This Is A Cold War, Society Must Be Defended: Janelle Monae as Reader of Foucault
Yesterday, I was prepping both a talk on Janelle Monae, and a class on Foucault’s Society Must Be Defended, when I realized that Monae’s “Cold War” single is more or less a condensed, poetic version of Foucaut’s concept of politics as (race) “war.”
Briefly, Foucault’s concept of “war” is situated in a critique of (neo)liberalism. Liberalism asserts that it is the best of all possible political worlds: so long as liberal democracy continues to function properly, everyone will be free and equal. Foucault, on the other hand, argues that liberalism’s Panglossian view of the status quo (that we are all free and equal, that this is indeed the best of all possible political worlds) covers over and normalizes a set of structural inequalities. These structural inequalities—the privileging of whiteness, masculinity, heterosexuality, etc.—are not unfortunate misapplications of liberalism, but constitutive of it. Thus, in liberalism, “the role of political power is perpetually to use a sort of silent war to reinscribe that relationship of force, and to reinscribe it in institutions, economic inequalities, language, and even the bodies of individuals…politics, in other words, sanctions and reproduces the disequilibrium of forces manifested in war” (Foucault SMBD, 16; emphasis mine). This “silent war” maintains “disequilibriums” by normalizing state violence. That is to say, it seems perfectly legal and just to disproportionately incarcerate black men, or to criminalize, incarcerate, and deport undocumented immigrants, or to refuse reproductive, sexual, and bodily autonomy to women, or to subject transpeople to increased personal and sexualized violence by creating medical, state, and prison systems unable to accommodate their gender. Those are just some examples. The point is that warlike violence doesn’t seem warlike, at least to privileged groups. To these privileged groups, it doesn’t at all seem like we’re at war. It’s like, you know, the Cold War. Thus, Foucault argues, “peace itself is a coded war” (SMBD, 51). In Society Must Be Defended, racism—especially the biopolitical racism of the industrial/postindustrial neoliberal state—is Foucault’s privileged example of this “cold war.” For example, it is OK to execute innocent black inmates, or Iraqi civilians, or whomever else is the target of state violence, because they are perceived to be a threat to “American life”—not so much the “American” way of life, but the biological existence of the US population.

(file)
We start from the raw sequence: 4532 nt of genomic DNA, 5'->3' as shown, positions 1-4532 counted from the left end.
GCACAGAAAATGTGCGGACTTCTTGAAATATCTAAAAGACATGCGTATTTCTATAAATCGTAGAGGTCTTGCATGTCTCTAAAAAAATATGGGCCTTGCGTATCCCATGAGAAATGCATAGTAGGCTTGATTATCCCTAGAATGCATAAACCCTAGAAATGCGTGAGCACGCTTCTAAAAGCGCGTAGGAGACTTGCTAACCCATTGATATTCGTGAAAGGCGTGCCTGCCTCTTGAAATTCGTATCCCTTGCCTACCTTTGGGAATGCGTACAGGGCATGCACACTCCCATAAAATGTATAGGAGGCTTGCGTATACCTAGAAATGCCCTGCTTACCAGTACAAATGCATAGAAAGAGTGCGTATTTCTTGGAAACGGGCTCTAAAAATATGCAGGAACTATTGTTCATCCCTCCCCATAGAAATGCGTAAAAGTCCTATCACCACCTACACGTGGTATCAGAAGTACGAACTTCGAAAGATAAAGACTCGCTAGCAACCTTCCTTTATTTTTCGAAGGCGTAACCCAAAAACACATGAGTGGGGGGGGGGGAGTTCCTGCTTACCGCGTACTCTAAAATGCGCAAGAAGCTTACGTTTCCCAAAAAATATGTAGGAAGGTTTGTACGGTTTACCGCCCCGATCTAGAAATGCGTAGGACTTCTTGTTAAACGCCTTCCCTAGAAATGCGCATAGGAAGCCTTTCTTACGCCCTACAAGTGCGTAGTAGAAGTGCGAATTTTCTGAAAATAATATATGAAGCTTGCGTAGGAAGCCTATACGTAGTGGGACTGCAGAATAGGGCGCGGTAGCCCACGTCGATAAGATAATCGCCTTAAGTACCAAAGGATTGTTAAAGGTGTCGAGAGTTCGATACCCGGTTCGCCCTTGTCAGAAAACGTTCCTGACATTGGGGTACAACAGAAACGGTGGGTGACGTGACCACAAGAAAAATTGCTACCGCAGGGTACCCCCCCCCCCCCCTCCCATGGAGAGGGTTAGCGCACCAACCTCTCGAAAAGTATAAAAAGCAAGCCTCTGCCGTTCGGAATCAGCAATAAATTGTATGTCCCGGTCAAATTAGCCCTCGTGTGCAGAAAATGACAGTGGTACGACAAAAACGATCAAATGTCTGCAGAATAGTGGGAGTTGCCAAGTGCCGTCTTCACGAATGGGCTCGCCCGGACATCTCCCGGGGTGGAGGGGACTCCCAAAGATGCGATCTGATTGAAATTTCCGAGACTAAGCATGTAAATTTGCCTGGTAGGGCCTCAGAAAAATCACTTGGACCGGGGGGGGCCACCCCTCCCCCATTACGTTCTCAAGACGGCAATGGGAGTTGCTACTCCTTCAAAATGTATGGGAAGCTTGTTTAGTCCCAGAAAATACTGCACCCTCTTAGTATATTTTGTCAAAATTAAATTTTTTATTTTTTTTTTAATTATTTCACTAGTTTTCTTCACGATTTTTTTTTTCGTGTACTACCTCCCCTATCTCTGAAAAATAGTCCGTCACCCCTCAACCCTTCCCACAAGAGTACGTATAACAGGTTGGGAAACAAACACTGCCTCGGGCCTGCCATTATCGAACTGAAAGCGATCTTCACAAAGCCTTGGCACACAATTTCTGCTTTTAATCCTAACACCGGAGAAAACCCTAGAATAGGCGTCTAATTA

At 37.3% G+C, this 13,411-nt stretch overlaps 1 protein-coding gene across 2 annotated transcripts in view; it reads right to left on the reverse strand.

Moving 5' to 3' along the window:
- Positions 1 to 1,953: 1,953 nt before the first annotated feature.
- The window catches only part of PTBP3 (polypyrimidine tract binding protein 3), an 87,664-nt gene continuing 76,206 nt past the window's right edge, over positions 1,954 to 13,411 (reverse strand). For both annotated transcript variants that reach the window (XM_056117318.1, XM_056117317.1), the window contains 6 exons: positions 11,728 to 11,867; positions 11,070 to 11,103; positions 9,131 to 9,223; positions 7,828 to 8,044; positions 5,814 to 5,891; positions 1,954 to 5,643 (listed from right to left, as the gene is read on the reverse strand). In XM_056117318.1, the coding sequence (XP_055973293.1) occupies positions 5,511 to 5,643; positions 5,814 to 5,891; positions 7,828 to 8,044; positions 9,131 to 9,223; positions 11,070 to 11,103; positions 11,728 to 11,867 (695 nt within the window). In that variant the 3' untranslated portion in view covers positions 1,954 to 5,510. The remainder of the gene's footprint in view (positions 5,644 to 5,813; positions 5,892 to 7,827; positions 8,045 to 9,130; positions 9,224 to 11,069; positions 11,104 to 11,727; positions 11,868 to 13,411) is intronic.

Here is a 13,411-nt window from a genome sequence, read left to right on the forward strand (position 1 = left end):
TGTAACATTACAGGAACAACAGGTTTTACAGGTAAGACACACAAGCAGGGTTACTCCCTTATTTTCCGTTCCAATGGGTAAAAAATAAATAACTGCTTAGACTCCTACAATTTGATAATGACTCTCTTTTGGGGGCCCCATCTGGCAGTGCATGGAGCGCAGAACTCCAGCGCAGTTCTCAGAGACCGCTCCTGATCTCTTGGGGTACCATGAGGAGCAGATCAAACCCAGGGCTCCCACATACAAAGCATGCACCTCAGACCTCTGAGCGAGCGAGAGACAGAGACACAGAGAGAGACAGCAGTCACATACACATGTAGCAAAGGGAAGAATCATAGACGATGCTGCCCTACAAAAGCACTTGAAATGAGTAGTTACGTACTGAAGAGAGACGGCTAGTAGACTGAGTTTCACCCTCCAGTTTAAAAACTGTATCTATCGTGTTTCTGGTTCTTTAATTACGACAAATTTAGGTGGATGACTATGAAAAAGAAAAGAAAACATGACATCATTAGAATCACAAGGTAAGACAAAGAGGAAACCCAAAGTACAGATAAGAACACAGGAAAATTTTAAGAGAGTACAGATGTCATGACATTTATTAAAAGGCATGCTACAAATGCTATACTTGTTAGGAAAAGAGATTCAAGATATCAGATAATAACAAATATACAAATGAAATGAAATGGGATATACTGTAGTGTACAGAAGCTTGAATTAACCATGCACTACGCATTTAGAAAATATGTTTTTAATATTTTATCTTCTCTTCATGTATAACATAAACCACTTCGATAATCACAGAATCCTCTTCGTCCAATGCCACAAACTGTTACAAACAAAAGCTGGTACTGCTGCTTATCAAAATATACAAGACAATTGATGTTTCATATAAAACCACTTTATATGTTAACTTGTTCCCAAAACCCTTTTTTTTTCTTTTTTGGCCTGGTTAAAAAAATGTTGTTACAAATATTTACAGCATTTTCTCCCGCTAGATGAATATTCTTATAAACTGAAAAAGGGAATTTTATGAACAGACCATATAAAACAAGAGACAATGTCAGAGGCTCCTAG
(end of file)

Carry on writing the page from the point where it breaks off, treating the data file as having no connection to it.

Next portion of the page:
This thesis, that racism in the post-Civil Rights era is primarily “coded,” is the main theme in the lyrical content of Janel Monae’s recent single “Cold War.” The verses speak of hegemony and normativity: “When you step outside/you spend life fighting for your sanity.” Monae’s perceived insanity comes from the fact that “I was made to believe there’s something wrong with me,” or, in the words of W. E. B. Du Bois, that she’s “a problem.” In a regime of hegemonic white patriarchy, Monae, a black woman, is abnormal; as such, she’s a target for state violence. Moreover, she experiences cognitive dissonance when trying to square her targeting with liberalism’s claim that we’re all equal. The only way she can make sense of this cognitive dissonance is to place herself in the midst of a Cold War—a war in everything but name.
Here’s the track: